At last, barely ten days before the equinox, a properly summery weekend - and we were free to enjoy it, albeit on a charity bike ride in aid of Independent Domestic Abuse Services (http://www.facebook.com/pages/IDAS-Independent-Domestic-Abuse-Services/473319692684920).
It was no marathon, just forty miles over a circuitous route from York to Easingwold and back. We could’ve opted for the 100-mile version, Northallerton and back, but even on the level, easy going of the Vale of York that would’ve stretched us. Possibly even destroyed us. I’d never done a sponsored ride before - nor a sponsored anything - and therefore had never experienced the pleasure of being fed and watered en route (they served us drinks and home-made flapjacks at ten-mile intervals). I felt almost pampered.
The whole thing was a piece of cake - the ride, I mean, not the refreshments. We enjoyed it so much that on the Sunday, rather than take our bikes all the way back to Durham by train, we hopped off at Darlington and took a scenic route home along an old Roman road that skirted Sedgefield. Thirty relatively traffic-free miles, and a following wind from the south. Magic. Then it was straight down to the allotment to lift the rather forlorn crop of onions, collect the leftover peas (destined to be made into soup today) and strip out the remnant broad bean plants.
I now have two abbreviated working weeks ahead of me. This one will be curtailed by a trip to Exeter on Thursday. We’ll be visiting A’s brother, and staying until the following Monday. I can now reveal that by one of those delightful coincidences, York City just happen to be playing at Exeter on the Saturday, so I will achieve huge status among my City-supporting friends who seem to think I planned the whole thing to take in this game. Mind, it might not be the happiest of experiences: Exeter are sitting at the top of the league table, scoring goals for fun.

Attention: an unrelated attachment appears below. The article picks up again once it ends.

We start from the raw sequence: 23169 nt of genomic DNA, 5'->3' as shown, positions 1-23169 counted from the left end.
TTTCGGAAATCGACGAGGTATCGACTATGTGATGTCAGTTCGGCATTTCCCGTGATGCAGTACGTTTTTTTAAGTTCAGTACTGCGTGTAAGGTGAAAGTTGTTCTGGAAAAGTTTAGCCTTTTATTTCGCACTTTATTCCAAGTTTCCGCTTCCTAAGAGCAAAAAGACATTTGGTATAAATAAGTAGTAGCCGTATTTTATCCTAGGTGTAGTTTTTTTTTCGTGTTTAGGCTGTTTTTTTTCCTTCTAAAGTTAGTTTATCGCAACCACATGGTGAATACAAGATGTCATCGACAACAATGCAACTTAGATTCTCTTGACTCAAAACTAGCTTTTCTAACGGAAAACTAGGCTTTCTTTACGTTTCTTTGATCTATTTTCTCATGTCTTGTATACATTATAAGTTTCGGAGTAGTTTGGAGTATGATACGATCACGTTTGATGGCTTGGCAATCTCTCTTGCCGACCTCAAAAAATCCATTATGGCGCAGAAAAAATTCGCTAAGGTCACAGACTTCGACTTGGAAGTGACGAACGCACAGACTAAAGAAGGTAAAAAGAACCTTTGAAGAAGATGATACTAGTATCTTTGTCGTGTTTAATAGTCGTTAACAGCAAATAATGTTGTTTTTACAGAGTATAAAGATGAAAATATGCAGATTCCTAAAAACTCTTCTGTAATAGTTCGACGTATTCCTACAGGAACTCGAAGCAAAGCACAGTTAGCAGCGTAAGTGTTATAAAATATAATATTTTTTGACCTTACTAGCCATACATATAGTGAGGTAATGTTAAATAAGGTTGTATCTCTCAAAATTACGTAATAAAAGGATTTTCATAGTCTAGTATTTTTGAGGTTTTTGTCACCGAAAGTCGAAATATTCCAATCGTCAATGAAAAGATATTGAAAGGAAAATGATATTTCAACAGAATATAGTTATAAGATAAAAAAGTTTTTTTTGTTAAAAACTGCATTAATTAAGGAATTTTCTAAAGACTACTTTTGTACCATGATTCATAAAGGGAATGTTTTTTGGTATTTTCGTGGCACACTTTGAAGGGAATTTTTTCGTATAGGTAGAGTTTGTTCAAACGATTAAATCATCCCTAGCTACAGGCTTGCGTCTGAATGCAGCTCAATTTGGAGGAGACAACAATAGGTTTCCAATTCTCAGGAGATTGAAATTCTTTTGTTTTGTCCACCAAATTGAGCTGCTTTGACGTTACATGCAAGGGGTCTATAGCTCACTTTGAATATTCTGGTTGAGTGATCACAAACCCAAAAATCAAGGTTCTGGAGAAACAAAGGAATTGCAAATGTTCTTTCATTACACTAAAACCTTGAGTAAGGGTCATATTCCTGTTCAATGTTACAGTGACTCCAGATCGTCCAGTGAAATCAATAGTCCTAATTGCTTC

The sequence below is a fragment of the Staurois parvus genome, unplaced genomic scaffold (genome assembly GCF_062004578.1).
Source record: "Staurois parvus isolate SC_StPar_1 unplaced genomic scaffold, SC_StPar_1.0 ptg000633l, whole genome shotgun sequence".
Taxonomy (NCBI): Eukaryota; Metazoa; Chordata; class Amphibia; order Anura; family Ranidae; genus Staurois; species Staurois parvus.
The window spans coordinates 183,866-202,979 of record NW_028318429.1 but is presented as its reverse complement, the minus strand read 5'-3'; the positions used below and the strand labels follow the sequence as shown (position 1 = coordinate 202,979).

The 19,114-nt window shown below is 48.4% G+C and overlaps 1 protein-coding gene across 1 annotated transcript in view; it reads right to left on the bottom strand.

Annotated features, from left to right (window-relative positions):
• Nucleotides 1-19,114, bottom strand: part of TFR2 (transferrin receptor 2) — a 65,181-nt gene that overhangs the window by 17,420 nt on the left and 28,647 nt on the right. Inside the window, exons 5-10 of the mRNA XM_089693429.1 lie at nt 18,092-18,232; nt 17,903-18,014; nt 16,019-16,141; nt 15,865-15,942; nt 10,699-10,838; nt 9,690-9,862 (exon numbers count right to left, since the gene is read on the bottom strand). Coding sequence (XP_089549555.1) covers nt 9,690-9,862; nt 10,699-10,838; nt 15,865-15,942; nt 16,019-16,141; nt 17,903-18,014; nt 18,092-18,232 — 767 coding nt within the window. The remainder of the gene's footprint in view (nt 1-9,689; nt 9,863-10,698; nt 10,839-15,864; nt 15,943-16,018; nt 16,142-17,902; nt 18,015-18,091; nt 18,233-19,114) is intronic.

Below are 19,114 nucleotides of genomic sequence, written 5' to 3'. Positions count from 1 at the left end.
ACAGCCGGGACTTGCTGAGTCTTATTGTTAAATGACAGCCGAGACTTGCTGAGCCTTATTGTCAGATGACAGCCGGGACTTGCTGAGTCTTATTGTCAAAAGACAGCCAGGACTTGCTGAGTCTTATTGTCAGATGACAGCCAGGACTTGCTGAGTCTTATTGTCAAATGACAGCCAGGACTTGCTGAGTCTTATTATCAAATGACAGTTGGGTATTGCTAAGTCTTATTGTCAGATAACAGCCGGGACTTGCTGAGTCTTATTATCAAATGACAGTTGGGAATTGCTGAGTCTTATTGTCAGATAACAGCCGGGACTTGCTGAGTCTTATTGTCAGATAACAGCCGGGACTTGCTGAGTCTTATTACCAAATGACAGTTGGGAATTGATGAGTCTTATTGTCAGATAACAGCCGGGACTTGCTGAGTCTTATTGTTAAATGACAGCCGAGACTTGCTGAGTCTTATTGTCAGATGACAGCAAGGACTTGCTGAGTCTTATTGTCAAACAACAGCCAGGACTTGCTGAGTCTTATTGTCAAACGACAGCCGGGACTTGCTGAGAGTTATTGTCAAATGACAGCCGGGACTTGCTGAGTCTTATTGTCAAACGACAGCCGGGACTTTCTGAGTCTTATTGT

The following week we’ll be spending two nights at Leeds, where we will be baby-sitting my grandson for the first time. All of which means that I will be scrabbling around for time to add to the word-count on this book I am writing about the forty-plus jobs I had before I turned forty. I came up with a new title while pedalling north yesterday in the sunshine. Earlier versions have included Work As Playtime and More Jobs Than Birthdays. The latest idea is Further Education. I’m quite excited about it. I feel that it announces, and should make it easier for me to expand upon, one of the main themes of what is, after all, a memoir - namely, that when I left school I felt utterly ignorant of the wider world around me, divorced from the social milieu in which I’d spent my first eleven years, and desperate for an elemental experience of the world of work. One of the last things my father said to me before he died was, ‘It seems a terrible waste of a good education.’ I’d just told him that I’d taken a job as a freight train guard, and didn’t have the wit, or the presence of mind, to explain that it was a continuation of my education by other means. I don’t think I realised it at the time in any case.
So… I feel doubly revitalised, firstly by two days of cycling, secondly by this new title. Odd that an apparently minor detail like that should provide such inspiration, but I think I was lacking a certain confidence in the whole enterprise. Was this just an excuse for me to witter on about ‘things I have done’? Well, maybe not after all.
Hm… a reminder of how busy I may be this winter. An email has just arrived asking me to go to York to review the proposed photo-book celebrating Mike Pannett’s Yorkshire.